The terms "quantitative finance," "computational finance," "mathematical finance," and "financial engineering" are often used interchangeably. But, there exist relevant, subtle differences in their meanings:
Financial Engineering programs often emphasize finance and financial markets at the expense of more rigorous computing and quantitative skills. Some Mathematical Finance programs focus on theoretical math at the expense of real-world application. Few programs embed programming into their curricula and fewer still have been able to replicate Carnegie Mellon's well-balanced and carefully coordinated mix of quant, applied finance and computation.
Not all Financial Engineering degrees deliver the same value! We often tell students to ask key questions and do their homework when comparing programs:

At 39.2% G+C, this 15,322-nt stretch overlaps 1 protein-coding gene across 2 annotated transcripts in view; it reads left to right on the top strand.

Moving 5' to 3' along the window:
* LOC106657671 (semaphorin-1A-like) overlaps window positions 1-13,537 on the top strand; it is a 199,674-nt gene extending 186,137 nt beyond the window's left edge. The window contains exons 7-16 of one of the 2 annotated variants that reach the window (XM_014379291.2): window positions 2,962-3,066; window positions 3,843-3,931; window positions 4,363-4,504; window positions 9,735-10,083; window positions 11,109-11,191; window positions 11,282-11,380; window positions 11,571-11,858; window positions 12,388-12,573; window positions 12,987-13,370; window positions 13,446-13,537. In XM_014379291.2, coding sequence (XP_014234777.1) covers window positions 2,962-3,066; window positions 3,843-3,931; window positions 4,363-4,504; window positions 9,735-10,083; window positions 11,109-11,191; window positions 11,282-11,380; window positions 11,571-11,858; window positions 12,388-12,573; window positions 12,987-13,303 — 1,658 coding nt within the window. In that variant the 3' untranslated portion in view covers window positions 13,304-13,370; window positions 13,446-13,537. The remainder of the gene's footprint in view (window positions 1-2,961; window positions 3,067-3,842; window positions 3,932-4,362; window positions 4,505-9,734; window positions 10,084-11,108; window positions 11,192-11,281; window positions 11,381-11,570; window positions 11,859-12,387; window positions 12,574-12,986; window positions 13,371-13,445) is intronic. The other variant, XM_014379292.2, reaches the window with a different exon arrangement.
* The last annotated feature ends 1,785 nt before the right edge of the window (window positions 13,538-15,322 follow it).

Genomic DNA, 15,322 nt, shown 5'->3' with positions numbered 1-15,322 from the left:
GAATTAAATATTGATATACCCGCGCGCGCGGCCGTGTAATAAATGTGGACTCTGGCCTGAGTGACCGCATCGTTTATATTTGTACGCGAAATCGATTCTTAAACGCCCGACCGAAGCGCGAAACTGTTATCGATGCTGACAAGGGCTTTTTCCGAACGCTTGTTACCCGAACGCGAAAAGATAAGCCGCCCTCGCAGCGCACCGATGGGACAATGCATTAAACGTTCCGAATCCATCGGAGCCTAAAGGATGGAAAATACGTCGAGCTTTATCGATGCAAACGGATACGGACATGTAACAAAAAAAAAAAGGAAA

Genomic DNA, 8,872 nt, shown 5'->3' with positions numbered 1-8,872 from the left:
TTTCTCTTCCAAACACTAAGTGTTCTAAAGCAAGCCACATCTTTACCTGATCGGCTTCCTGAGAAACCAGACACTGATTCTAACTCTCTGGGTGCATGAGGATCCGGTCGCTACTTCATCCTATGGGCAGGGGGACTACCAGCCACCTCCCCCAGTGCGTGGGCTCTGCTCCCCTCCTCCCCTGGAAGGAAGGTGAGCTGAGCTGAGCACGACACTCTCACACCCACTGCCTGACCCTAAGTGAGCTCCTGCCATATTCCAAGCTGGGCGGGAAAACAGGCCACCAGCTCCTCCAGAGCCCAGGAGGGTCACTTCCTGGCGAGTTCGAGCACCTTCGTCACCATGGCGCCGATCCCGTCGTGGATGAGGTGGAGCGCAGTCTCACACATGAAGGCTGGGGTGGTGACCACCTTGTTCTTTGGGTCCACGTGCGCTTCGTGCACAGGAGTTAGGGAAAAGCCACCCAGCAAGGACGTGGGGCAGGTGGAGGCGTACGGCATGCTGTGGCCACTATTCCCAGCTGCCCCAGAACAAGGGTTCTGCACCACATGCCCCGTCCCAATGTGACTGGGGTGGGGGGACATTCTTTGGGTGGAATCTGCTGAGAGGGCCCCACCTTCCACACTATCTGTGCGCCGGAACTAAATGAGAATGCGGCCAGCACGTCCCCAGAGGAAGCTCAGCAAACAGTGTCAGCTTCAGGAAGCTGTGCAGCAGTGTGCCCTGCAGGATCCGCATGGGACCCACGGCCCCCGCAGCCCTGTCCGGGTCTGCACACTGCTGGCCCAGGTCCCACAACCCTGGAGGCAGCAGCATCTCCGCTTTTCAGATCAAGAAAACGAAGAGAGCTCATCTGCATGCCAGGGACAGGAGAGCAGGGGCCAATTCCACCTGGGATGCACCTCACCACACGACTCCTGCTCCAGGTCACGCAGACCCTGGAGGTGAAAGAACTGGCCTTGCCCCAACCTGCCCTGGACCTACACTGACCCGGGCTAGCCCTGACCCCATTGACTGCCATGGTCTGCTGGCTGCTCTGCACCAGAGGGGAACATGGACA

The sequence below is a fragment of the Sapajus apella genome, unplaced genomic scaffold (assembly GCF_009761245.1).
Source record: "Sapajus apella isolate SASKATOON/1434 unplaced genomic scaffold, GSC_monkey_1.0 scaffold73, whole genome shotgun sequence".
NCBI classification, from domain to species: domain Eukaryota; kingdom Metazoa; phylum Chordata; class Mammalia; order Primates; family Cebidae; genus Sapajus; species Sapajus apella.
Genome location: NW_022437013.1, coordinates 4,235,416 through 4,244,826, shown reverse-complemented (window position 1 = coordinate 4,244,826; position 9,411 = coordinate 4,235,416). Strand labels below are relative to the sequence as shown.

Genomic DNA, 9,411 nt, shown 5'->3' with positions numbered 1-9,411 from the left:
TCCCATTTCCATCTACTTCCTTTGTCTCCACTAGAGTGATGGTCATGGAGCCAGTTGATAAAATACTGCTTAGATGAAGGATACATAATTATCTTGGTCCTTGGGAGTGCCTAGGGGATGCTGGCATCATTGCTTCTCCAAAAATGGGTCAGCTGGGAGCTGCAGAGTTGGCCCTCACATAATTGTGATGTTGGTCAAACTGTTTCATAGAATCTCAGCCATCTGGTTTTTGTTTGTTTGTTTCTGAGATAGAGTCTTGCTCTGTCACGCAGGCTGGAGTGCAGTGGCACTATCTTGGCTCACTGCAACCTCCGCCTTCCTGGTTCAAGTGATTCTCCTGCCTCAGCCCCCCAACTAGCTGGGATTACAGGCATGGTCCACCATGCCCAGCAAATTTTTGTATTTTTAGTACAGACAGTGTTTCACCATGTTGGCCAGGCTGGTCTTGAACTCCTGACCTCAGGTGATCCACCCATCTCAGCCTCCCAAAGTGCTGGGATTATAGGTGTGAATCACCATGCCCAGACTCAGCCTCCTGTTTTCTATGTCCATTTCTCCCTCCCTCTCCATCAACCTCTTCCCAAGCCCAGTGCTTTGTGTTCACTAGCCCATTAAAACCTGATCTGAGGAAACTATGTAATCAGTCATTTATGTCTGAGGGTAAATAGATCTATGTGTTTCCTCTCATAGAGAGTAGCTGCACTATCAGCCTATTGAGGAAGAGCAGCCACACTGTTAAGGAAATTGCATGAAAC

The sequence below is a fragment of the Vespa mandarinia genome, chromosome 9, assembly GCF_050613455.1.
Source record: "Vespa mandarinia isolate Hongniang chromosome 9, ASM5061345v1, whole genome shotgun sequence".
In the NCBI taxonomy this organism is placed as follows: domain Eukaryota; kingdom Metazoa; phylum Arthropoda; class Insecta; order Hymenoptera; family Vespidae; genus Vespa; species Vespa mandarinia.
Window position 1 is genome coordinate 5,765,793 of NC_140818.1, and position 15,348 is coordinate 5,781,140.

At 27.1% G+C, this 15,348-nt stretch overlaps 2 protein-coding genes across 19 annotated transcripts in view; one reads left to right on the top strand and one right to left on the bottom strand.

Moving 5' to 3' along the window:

Is the program isolated in one department or top-heavy in math or finance?
Will you benefit from a customized curriculum that is designed specifically for the program?
Does the program offer dedicated career services support and work closely with the key recruiters that match your career goals and interests?
Will you enjoy a program with many years of experience in shaping its curriculum and career success of students?
Will you be participating in a program nationally recognized as an innovator within the industry?